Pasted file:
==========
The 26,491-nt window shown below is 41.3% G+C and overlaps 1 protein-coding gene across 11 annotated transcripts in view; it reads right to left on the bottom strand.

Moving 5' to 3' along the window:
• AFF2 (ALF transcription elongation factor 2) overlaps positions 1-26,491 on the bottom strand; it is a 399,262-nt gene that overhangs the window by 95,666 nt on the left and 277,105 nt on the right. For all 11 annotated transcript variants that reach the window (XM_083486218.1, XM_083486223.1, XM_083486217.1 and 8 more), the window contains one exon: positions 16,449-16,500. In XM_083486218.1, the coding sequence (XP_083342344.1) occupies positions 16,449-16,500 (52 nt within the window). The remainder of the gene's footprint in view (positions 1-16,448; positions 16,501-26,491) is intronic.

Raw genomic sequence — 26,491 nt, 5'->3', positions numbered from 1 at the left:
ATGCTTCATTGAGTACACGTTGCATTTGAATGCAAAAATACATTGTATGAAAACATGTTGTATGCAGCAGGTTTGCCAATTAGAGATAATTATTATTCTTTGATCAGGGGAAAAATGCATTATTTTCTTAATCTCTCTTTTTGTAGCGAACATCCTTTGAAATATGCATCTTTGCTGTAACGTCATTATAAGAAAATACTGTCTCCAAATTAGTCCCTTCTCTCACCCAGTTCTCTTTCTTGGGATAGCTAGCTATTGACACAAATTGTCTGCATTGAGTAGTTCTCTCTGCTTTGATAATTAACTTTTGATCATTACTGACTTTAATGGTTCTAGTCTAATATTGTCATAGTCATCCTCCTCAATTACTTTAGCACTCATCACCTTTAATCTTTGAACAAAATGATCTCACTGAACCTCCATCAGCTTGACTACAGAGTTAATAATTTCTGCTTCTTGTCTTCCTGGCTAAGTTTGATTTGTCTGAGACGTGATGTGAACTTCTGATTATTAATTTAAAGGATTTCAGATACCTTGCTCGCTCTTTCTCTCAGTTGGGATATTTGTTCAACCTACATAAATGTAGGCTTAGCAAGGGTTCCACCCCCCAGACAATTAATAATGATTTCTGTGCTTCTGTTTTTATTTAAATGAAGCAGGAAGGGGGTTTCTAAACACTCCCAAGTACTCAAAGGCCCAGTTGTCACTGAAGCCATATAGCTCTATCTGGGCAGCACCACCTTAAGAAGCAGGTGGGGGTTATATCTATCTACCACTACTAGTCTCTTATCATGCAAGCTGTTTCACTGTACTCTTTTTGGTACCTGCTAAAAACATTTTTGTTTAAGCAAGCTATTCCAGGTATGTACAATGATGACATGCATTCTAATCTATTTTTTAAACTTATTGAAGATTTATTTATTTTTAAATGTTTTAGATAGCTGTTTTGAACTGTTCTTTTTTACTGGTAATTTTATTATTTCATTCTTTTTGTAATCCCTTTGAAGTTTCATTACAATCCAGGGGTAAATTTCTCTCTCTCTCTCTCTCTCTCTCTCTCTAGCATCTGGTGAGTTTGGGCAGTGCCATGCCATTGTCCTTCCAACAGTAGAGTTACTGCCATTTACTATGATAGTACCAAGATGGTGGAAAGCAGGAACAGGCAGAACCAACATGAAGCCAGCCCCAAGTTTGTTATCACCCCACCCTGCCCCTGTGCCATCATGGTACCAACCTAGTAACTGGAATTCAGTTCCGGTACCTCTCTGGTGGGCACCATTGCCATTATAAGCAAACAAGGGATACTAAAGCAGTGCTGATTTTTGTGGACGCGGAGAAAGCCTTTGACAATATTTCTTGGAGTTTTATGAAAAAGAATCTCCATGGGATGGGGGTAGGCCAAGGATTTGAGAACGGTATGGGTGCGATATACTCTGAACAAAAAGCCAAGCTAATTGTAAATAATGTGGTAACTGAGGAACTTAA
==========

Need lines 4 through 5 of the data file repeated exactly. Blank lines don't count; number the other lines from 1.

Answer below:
Raw genomic sequence — 26,491 nt, 5'->3', positions numbered from 1 at the left:
ATGCTTCATTGAGTACACGTTGCATTTGAATGCAAAAATACATTGTATGAAAACATGTTGTATGCAGCAGGTTTGCCAATTAGAGATAATTATTATTCTTTGATCAGGGGAAAAATGCATTATTTTCTTAATCTCTCTTTTTGTAGCGAACATCCTTTGAAATATGCATCTTTGCTGTAACGTCATTATAAGAAAATACTGTCTCCAAATTAGTCCCTTCTCTCACCCAGTTCTCTTTCTTGGGATAGCTAGCTATTGACACAAATTGTCTGCATTGAGTAGTTCTCTCTGCTTTGATAATTAACTTTTGATCATTACTGACTTTAATGGTTCTAGTCTAATATTGTCATAGTCATCCTCCTCAATTACTTTAGCACTCATCACCTTTAATCTTTGAACAAAATGATCTCACTGAACCTCCATCAGCTTGACTACAGAGTTAATAATTTCTGCTTCTTGTCTTCCTGGCTAAGTTTGATTTGTCTGAGACGTGATGTGAACTTCTGATTATTAATTTAAAGGATTTCAGATACCTTGCTCGCTCTTTCTCTCAGTTGGGATATTTGTTCAACCTACATAAATGTAGGCTTAGCAAGGGTTCCACCCCCCAGACAATTAATAATGATTTCTGTGCTTCTGTTTTTATTTAAATGAAGCAGGAAGGGGGTTTCTAAACACTCCCAAGTACTCAAAGGCCCAGTTGTCACTGAAGCCATATAGCTCTATCTGGGCAGCACCACCTTAAGAAGCAGGTGGGGGTTATATCTATCTACCACTACTAGTCTCTTATCATGCAAGCTGTTTCACTGTACTCTTTTTGGTACCTGCTAAAAACATTTTTGTTTAAGCAAGCTATTCCAGGTATGTACAATGATGACATGCATTCTAATCTATTTTTTAAACTTATTGAAGATTTATTTATTTTTAAATGTTTTAGATAGCTGTTTTGAACTGTTCTTTTTTACTGGTAATTTTATTATTTCATTCTTTTTGTAATCCCTTTGAAGTTTCATTACAATCCAGGGGTAAATTTCTCTCTCTCTCTCTCTCTCTCTCTCTCTAGCATCTGGTGAGTTTGGGCAGTGCCATGCCATTGTCCTTCCAACAGTAGAGTTACTGCCATTTACTATGATAGTACCAAGATGGTGGAAAGCAGGAACAGGCAGAACCAACATGAAGCCAGCCCCAAGTTTGTTATCACCCCACCCTGCCCCTGTGCCATCATGGTACCAACCTAGTAACTGGAATTCAGTTCCGGTACCTCTCTGGTGGGCACCATTGCCATTATAAGCAAACAAGGGATACTAAAGCAGTGCTGATTTTTGTGGACGCGGAGAAAGCCTTTGACAATATTTCTTGGAGTTTTATGAAAAAGAATCTCCATGGGATGGGGGTAGGCCAAGGATTTGAGAACGGTATGGGTGCGATATACTCTGAACAAAAAGCCAAGCTAATTGTAAATAATGTGGTAACTGAGGAACTTAA